Posts Tagged ‘cultivating teams’

Quintessential Leaders Follow Through on Their CommitmentsIt seems that it’s much easier for us to give easy and voluminous lip service to committing to do something than it is for us to actually take the actions and efforts to follow through on commitments we’ve made.

Part of the reason is that we don’t take our verbal commitments very seriously. They’re easy to say and take so little time and they temporarily pacify whomever we are talking to. But the reality is that there is no real intent to follow through behind them.

Another part of the reason is that we tend to over-commit, even though we can’t possibly follow through on everything we commit to, because we want to please people or we don’t want to disappoint them.

And still another part of the reason is that our tendency to commit to doing things that we end up not following through on is to make ourselves look good in the eyes of others as being generous benefactors.

No matter what the reasons are why we don’t follow through on the many commitments we make every day, the fact that we don’t follow through puts us on the path of unquintessential leadership.

Why?

  1. Important things don’t get done when we don’t follow through on our commitments.
  2. People – perhaps a lot of people – suffer, sometimes greatly and needlessly, because we don’t follow through on our commitments.
  3. We model a poor example for all our life teams – which they will emulate, perpetuating the path of unquintessential leadership into the future – when we don’t follow through on our commitments.

Following Through on Commitments Distinguishes Quintessential Leaders From Everyone ElseBecause quintessential leaders strive to follow through on their commitments, it’s important to go behind the scenes to examine how they do it (what this looks like) in a world where the majority of people, including those in leadership positions, fail to follow through on their commitments.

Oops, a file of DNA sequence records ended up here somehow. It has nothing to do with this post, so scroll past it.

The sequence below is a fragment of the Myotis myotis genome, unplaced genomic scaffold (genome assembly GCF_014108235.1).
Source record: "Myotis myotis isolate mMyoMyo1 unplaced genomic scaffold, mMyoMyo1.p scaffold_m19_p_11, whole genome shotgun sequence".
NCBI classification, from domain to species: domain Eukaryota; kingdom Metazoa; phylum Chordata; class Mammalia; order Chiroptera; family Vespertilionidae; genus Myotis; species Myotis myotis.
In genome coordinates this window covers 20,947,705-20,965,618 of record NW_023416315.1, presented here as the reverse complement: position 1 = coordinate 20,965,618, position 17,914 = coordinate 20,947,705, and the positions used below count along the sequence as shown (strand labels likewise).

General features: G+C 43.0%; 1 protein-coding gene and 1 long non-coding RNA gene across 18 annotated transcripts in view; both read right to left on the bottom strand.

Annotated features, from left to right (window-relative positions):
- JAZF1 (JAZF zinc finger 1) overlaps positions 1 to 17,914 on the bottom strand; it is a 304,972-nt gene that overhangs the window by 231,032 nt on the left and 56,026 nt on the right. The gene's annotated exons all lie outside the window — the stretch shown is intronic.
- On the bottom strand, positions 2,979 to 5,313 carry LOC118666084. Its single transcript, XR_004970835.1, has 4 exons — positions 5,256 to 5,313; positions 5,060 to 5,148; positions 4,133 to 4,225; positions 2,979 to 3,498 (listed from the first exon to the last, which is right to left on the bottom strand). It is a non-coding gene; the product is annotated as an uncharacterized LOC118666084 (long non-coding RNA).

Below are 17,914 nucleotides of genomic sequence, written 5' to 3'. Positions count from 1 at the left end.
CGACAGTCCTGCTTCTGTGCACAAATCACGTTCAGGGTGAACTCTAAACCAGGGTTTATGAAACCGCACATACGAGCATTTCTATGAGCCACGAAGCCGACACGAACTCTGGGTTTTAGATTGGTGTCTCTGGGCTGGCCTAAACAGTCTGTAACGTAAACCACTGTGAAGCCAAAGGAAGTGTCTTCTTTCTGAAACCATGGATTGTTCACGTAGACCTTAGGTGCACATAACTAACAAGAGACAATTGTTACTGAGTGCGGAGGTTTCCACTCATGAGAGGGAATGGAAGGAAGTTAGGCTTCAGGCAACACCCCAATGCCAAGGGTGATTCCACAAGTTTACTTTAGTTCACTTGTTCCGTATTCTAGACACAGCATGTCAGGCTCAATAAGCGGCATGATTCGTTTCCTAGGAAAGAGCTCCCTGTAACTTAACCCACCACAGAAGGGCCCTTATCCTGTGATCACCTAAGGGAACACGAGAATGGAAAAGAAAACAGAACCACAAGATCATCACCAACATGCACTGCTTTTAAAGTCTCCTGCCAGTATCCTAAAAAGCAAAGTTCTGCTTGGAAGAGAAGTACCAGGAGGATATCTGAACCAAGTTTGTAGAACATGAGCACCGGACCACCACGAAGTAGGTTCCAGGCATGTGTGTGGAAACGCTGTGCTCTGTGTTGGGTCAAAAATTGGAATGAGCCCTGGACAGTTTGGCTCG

Quintessential leaders follow through on their commitments by:

  1. Thinking carefully about what they commit themselves to do;
  2. Ensuring that they have all the resources they need to fulfill their commitments;
  3. Being selective about what they commit to (because their integrity and their examples to their life teams are always in focus, they are careful to preserve both all the time);
  4. Refusing to over-commit;
  5. Refusing to commit to things they don’t have the time, the ability, the authority, and the resources to fulfill;
  6. Ensuring active, prompt, and complete fulfillment of the commitments they actually make (this means being involved, following up, and staying active in the process until the commitment they’ve made is completed).

Quintessential leaders value quality over quantity. They also value substantive action over superfluous talk.

That is why quintessential leaders carefully choose – and have no problem saying “No” to things and people – what they commit themselves to and follow through with.

Quintessential leaders are also people who do the right things for the right reasons, striving for anonymity and being completely under the radar.

Unlike the many people who say they’ll do something so that they’ll look good to other people, yet they fail to follow through at all, quintessential leaders always ensure that their left hands don’t know what their right hands are doing.

As we look at our own leadership lives – wherever we are in life, we lead at least one team and our lives are living examples to everyone around us to either reject or emulate – we must ask ourselves about our commitments and our follow through.

  1. Do we make commitments and then fail to follow through?
  2. Do we give lip service to commitments, with no intent of doing anything?
  3. Do we over-commit?
  4. Do we make commitments just to look good to other people?
  5. What example are we setting personally with the commitments we make and our follow through on those commitments?

How are we doing?

mark-zuckerberg-facebookOverwhelmingly today, in most organizations, all the focus, all the recognition, all the accolades go to one person or a few people within the organizations who have become the face or faces of the organization. This superstar limelight is generated internally and promoted externally, but it is a troubling sign of unquintessential leadership.

steve-jobs-appleA few examples are names that we probably know better than the names of some of our neighbors, some of our colleagues, and some of our more distant relatives: Steve Jobs, Bill Gates, Jeff Bezos, and Mark Zuckerberg. 

Let me ask you a question. Have you ever heard any of these people give credit to and recognize the teams behind their organizations’ successes? (more…)